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Timber and Forestry
Monday, December 1, 2008

Recent forest fires in South Africa destroyed close to 10% of our timber reserves,” says Chris Austin, a Director of Working on Fire (WoF) and CEO of Forest Fire Association Operations. “Once a fire starts it is fuelled by the undergrowth.” This so-called ‘fuel load’ builds up on the forest floor; and the idea is to reduce the risk of runaway fires by conducting controlled burns to minimise this organic debris.

However, a ground operation is not without its risks. It is also slow going, with a relatively short window period each year if the trees are not to be unduly damaged. That is all about to change following trials of a new aerial incendiary capsule recently brought to South Africa by the government-funded WoF programme in partnership with Komatiland Forests.
The ‘fire starter’ device is dropped with great precision from helicopters or fixed wing aircraft to ignite prescribed burns in forests.
  “Using the new airborne incendiary system,” says Ben Bothma, Fire Risk Manager of Komatiland Forests, “will allow us to extend the prescribed burn programme from an average of 50 hectares a day to more than 1 000ha.”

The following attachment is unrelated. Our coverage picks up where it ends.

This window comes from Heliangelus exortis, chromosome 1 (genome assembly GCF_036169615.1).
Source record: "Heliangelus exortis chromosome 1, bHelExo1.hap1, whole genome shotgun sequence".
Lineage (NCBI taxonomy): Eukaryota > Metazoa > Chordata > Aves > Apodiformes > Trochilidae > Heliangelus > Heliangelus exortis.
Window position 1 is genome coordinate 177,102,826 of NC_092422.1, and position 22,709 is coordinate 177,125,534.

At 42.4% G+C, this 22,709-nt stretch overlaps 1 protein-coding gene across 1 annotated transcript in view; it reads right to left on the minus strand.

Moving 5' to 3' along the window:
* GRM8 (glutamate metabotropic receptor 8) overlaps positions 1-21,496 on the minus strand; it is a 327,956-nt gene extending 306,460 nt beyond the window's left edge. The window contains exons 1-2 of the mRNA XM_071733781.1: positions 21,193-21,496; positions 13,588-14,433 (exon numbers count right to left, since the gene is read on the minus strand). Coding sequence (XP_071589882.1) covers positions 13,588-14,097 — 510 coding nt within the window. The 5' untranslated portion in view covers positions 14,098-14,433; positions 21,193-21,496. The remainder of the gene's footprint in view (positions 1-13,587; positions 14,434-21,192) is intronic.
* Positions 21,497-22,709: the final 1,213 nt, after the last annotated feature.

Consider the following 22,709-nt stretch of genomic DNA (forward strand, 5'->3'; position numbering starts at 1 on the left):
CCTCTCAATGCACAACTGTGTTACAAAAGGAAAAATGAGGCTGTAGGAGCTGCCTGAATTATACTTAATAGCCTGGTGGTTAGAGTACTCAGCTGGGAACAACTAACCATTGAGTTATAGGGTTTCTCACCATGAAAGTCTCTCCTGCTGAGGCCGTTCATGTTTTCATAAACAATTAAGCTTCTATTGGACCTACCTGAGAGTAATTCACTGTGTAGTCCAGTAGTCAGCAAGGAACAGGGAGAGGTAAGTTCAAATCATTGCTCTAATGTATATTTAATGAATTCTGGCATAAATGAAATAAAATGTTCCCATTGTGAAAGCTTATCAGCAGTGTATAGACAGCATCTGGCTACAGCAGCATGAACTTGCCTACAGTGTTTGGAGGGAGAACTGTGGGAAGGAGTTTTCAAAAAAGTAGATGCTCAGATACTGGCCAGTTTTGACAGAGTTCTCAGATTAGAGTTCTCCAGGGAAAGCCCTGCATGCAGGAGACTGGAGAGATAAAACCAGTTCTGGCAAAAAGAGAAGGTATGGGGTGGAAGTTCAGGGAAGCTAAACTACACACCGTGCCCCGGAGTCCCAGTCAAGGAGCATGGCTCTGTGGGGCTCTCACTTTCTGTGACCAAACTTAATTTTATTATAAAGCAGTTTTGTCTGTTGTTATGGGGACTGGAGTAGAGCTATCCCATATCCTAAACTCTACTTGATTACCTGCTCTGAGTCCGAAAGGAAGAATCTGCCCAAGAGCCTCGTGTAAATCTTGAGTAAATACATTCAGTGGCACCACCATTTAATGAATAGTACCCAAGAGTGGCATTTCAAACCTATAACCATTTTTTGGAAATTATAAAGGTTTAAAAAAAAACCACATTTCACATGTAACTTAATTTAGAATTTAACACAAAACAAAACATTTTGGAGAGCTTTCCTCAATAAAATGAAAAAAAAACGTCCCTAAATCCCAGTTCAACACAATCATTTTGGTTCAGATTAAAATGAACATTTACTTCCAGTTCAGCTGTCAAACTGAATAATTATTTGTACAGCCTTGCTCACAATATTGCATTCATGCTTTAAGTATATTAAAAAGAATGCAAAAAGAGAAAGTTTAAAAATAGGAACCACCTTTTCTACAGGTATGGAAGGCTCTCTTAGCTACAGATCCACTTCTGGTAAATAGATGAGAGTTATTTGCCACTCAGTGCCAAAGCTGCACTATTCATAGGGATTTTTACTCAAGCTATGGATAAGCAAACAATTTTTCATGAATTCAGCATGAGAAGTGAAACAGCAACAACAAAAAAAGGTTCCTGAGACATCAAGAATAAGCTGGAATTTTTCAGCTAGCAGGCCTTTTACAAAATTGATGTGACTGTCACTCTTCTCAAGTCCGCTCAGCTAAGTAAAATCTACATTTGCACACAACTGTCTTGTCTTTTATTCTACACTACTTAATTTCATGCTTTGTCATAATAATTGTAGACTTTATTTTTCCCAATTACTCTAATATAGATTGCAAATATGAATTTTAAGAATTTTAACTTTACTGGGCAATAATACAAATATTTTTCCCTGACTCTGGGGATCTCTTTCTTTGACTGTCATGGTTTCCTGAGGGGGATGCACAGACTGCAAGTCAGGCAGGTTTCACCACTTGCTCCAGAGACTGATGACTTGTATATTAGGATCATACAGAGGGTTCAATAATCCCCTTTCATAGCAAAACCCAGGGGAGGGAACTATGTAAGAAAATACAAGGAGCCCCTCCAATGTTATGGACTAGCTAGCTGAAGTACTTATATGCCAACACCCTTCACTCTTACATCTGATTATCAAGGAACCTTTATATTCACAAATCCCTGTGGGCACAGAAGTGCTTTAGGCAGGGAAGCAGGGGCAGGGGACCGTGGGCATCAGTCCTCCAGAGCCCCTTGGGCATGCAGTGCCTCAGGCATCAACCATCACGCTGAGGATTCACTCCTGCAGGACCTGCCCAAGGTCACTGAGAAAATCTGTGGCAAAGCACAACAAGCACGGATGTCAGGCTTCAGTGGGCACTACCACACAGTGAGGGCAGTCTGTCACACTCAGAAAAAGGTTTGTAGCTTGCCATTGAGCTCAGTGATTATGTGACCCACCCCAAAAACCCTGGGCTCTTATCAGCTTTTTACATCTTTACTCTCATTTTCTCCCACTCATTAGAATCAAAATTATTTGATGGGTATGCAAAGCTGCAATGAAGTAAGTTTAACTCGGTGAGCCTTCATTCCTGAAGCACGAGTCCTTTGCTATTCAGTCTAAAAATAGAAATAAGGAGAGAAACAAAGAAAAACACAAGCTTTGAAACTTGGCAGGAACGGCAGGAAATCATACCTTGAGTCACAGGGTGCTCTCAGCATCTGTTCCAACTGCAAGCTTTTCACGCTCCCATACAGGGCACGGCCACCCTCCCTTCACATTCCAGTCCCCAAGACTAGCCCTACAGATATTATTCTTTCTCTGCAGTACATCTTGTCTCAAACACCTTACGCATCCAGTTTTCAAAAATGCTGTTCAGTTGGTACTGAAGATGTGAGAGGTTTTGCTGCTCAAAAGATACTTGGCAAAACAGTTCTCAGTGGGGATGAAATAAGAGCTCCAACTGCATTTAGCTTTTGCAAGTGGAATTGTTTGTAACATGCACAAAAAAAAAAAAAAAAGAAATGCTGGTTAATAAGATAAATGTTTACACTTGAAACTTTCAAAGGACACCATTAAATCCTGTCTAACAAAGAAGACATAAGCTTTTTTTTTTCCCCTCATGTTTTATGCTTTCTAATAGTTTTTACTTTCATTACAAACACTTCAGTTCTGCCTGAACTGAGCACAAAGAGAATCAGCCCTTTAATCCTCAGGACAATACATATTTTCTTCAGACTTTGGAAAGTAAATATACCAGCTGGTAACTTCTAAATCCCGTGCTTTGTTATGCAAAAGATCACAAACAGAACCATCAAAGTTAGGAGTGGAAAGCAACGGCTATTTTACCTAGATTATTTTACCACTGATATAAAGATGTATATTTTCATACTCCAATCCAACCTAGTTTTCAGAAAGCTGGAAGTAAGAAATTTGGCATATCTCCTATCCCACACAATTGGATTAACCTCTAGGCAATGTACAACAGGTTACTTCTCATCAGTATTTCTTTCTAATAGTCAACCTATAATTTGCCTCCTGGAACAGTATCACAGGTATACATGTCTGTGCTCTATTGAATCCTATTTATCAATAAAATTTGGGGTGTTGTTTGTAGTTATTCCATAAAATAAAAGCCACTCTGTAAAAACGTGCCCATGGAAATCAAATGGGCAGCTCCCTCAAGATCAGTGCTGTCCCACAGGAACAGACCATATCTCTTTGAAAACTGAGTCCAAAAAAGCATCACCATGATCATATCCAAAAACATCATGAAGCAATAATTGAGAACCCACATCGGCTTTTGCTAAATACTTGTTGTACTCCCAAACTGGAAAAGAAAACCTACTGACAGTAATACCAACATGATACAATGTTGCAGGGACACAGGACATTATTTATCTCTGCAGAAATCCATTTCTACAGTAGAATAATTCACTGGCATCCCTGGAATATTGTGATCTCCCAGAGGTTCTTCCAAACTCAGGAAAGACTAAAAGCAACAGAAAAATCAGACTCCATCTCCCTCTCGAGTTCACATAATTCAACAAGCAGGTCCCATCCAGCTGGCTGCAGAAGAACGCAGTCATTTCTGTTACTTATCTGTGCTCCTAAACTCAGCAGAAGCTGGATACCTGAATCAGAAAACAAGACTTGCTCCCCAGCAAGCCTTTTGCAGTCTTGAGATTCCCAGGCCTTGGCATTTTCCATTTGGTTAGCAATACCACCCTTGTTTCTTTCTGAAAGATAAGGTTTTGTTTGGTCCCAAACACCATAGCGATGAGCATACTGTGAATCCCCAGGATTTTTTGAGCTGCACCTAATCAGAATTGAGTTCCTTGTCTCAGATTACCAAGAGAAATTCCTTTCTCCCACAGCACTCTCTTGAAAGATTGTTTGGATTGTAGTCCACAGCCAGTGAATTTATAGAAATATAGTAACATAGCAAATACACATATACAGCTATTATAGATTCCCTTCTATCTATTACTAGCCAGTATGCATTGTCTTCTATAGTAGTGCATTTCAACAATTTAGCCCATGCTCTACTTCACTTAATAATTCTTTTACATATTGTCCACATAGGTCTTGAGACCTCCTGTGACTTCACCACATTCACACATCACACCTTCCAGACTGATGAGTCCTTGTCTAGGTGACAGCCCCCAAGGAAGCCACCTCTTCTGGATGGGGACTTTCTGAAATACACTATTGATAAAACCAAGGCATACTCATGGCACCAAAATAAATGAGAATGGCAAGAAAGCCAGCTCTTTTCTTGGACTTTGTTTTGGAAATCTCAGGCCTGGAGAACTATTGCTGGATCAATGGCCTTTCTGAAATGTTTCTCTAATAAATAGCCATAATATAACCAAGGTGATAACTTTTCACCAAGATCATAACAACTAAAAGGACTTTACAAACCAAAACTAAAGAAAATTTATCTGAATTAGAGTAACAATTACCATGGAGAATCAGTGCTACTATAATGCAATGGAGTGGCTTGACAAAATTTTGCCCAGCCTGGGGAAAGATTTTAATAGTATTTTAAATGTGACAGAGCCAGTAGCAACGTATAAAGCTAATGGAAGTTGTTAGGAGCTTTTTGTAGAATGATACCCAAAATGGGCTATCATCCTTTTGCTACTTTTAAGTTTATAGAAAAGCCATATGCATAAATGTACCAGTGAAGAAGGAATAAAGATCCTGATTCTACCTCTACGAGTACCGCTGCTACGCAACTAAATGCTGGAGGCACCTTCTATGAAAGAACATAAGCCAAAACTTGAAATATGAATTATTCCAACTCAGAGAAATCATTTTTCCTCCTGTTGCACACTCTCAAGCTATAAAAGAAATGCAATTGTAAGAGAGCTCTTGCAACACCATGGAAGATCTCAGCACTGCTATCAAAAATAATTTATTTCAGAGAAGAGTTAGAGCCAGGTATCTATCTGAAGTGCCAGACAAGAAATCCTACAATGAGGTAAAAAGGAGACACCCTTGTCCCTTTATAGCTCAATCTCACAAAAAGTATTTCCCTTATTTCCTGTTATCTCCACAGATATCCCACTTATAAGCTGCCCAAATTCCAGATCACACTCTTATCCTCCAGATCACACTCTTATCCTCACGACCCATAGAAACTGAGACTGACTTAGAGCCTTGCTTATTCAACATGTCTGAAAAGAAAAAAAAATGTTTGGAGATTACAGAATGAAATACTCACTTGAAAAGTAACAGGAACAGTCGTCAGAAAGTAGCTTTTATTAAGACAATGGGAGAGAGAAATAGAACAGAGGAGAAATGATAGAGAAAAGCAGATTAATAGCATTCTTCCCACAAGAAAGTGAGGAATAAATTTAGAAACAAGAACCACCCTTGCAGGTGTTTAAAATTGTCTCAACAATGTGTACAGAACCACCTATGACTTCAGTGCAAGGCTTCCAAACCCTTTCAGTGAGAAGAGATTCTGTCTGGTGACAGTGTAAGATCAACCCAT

Last year Komatiland Forests burned just over 8 000ha from ground operations, but the next step, controlled aerial ignition, will improve productivity, and bring costs down. It is also safer for the company’s employees.
The new system is called the Raindance Aerial Incendiary Device, or R2. It was developed in Western Australia by fire management experts in search of an effective and reliable way of implementing aerial ignitions in forests. It has been used with great success there and in the United States with more than two million capsules being dropped annually.
The R2 is a capsule of potassium permanganate that is targeted under the ‘canopy’ of trees in a forest. The chemicals combine to create a flame that ignites fires.
“We can drop pellets with accuracy at 20 to 30 metre intervals over the area set aside for a prescribed burn in a matter of minutes. Using traditional methods with hand-held igniters would take hours, if not days, to burn the same area.
“This incendiary device will allow managers to complete prescribed burns over larger areas in much shorter periods of time — the few days a year when there is the right temperature, moisture, and humidity to ignite a fire that is controllable and the fuel load burn does not harm the living trees,” adds Bothma
Late November Komatiland Forests and Working on Fire were to embark on a series of large-scale field trials to develop safe and effective operating procedures for South African conditions.

Copyright © Insurance Times and Investments® Vol:21.11 1st December, 2008
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